Unaccompanied Ukraine children can come to UK: Gove

Thursday, Jun 23, 2022

LONDON: Ukrainian children will be able to come to the UK without a parent or guardian under the Homes for Ukraine visa scheme, the government has said.

Unaccompanied minors under the age of 18 will be able to apply for a visa to come to the UK under the sponsorship scheme if they have parental consent.

The new policy will initially apply to more than a thousand unaccompanied minors who have already applied under the scheme. The PA news agency understands this cohort will be written to this week by the Home Office, but additional security checks may mean it is a few weeks before visas are issued.

So far, children under 18 have been unable to get to the UK under the Homes for Ukraine scheme unless they are with, or joining, a parent or guardian.

But, for some weeks after the scheme opened in March, there was no mention of under-18s needing to do this in government guidance, leading to confusion.

The change in position was set out in a written statement by Communities Secretary Michael Gove on Wednesday.

He said: “This policy will initially apply to the 1,000 children who have already applied to the Home Office but are unable to travel as they are not travelling or reuniting with a parent or guardian.

“After working closely with the Ukrainian government, the changes will enable a child to apply for a visa if they have proof of parental consent.”

Parental consent must be certified by an authority approved by the Ukrainian government, which includes Ukrainian consulates abroad.

Gove said the sponsor should be someone who is “personally known” to the parents, except in “exceptional circumstances”.

Extensive checks will be carried out by local authorities on the sponsor before a visa is granted, he added, with councils able to veto matches they deem unsuitable.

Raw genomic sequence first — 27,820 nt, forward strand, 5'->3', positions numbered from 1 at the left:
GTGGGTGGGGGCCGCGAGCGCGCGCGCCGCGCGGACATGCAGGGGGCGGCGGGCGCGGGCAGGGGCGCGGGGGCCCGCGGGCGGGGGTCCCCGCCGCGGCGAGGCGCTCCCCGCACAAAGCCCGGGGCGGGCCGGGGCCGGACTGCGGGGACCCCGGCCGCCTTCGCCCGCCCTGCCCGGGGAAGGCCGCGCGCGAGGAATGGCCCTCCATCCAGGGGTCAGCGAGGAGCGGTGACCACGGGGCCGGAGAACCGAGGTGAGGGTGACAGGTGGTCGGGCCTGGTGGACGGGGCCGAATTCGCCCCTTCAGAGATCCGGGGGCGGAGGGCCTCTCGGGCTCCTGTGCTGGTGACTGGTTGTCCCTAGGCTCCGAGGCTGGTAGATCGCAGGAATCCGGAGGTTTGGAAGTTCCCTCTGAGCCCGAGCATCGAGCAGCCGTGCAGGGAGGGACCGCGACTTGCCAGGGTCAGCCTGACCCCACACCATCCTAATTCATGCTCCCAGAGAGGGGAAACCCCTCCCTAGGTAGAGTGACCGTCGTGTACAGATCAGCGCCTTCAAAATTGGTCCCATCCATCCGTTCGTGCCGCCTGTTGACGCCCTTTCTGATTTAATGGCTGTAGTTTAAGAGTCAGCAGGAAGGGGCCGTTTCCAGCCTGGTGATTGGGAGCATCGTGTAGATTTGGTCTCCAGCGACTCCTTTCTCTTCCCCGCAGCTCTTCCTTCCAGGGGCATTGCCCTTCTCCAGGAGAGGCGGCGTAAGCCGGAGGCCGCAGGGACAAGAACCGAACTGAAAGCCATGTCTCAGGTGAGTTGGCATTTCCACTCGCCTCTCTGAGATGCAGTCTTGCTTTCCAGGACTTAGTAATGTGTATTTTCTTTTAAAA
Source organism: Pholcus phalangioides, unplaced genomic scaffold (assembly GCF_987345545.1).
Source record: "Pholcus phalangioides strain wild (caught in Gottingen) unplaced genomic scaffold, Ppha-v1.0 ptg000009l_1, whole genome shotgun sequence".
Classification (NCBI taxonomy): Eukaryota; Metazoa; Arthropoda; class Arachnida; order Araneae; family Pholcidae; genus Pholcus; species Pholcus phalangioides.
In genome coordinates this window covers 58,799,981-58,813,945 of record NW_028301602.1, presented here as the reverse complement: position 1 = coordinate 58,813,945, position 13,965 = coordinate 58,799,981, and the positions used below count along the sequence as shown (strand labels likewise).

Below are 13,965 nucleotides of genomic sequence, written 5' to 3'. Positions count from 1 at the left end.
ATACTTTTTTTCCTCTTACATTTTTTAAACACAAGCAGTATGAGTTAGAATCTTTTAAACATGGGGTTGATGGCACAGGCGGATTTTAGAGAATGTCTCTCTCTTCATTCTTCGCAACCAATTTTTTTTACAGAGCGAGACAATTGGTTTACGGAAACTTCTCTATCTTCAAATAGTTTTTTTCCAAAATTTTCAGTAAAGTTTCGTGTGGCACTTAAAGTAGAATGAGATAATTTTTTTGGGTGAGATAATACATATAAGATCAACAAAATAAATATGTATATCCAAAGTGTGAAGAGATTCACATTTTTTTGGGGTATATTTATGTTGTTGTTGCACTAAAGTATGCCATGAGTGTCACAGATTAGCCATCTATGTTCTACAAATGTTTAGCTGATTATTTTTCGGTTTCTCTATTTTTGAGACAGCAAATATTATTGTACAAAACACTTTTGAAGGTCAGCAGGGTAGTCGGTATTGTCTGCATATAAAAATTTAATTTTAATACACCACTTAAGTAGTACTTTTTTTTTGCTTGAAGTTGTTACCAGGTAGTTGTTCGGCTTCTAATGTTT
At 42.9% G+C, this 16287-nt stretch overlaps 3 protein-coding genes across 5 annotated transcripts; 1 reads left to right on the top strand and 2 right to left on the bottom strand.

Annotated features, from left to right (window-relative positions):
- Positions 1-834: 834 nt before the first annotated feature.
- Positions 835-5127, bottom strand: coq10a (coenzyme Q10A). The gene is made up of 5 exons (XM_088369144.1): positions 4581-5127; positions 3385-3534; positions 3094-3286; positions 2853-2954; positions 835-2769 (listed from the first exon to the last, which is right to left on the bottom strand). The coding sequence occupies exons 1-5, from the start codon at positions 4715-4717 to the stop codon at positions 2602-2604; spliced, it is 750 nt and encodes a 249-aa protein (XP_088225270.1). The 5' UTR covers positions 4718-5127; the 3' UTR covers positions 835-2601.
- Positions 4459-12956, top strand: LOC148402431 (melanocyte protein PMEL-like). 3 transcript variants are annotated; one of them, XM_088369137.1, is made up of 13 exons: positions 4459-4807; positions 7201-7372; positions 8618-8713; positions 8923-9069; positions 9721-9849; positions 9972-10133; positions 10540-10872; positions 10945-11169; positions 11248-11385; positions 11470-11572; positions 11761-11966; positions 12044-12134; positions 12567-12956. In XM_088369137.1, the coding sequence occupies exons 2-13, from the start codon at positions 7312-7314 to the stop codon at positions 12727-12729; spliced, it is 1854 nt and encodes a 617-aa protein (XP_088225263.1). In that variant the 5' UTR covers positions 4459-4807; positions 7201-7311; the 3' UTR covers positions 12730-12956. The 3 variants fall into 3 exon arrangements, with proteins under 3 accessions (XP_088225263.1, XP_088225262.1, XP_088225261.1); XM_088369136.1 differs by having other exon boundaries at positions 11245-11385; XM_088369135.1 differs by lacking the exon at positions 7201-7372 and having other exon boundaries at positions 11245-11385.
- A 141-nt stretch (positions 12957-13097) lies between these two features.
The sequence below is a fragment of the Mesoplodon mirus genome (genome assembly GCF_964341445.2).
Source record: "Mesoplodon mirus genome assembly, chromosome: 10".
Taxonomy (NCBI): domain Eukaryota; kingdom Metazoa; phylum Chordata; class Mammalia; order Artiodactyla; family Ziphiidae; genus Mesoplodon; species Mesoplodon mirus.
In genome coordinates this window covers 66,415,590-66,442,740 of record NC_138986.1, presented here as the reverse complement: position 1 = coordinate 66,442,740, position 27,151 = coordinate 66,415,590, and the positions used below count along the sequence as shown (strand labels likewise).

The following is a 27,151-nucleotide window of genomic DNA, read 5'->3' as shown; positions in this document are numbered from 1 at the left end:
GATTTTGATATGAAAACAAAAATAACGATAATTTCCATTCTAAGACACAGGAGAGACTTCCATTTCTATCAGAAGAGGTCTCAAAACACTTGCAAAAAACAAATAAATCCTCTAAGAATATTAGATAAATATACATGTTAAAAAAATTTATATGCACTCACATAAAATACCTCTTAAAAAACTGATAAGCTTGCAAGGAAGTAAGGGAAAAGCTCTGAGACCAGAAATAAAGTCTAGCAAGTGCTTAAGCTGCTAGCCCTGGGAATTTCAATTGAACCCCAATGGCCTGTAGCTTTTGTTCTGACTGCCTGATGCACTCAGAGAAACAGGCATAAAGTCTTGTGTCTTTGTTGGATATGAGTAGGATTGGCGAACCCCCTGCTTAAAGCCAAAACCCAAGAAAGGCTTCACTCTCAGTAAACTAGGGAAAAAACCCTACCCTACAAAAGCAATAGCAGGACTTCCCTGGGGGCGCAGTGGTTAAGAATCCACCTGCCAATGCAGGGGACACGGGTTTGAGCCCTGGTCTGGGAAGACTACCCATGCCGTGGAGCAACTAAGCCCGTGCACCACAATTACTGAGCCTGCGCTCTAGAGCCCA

Kitty Hamilton, from the group Vigil for Visas, which is seeking a judicial review of the government’s policies in processing visas under the scheme, said: “While we welcome the change in UK law, we now need to see it swiftly implemented.

“Many of the children are known to the Home Office because the sponsors have been lobbying hard on their behalf. “Most of the children do have notarised authority and were cleared to leave by the Ukrainian government months ago and should not be made to go through the process again.

“These cases now need to be fast tracked as they remain most at risk in the period before they reach their thoroughly vetted sponsor.”

The Local government Association (LGA) said, while it supports plans to make it easier for children to seek sanctuary in the UK, its priority is keeping children safe.

LGA chairman, Councillor James Jamieson, said: “We do have real concerns about the potential for children to come to stay with adults they don’t know or don’t know well, and we want to ensure there are effective checks in place given there will always be people who abuse these systems and who pose a significant threat to children travelling on their own.

“Any system must include appropriate vetting of the people they will be staying with in advance of travel, the right support for everyone involved, and ongoing checks of children’s safety and wellbeing.”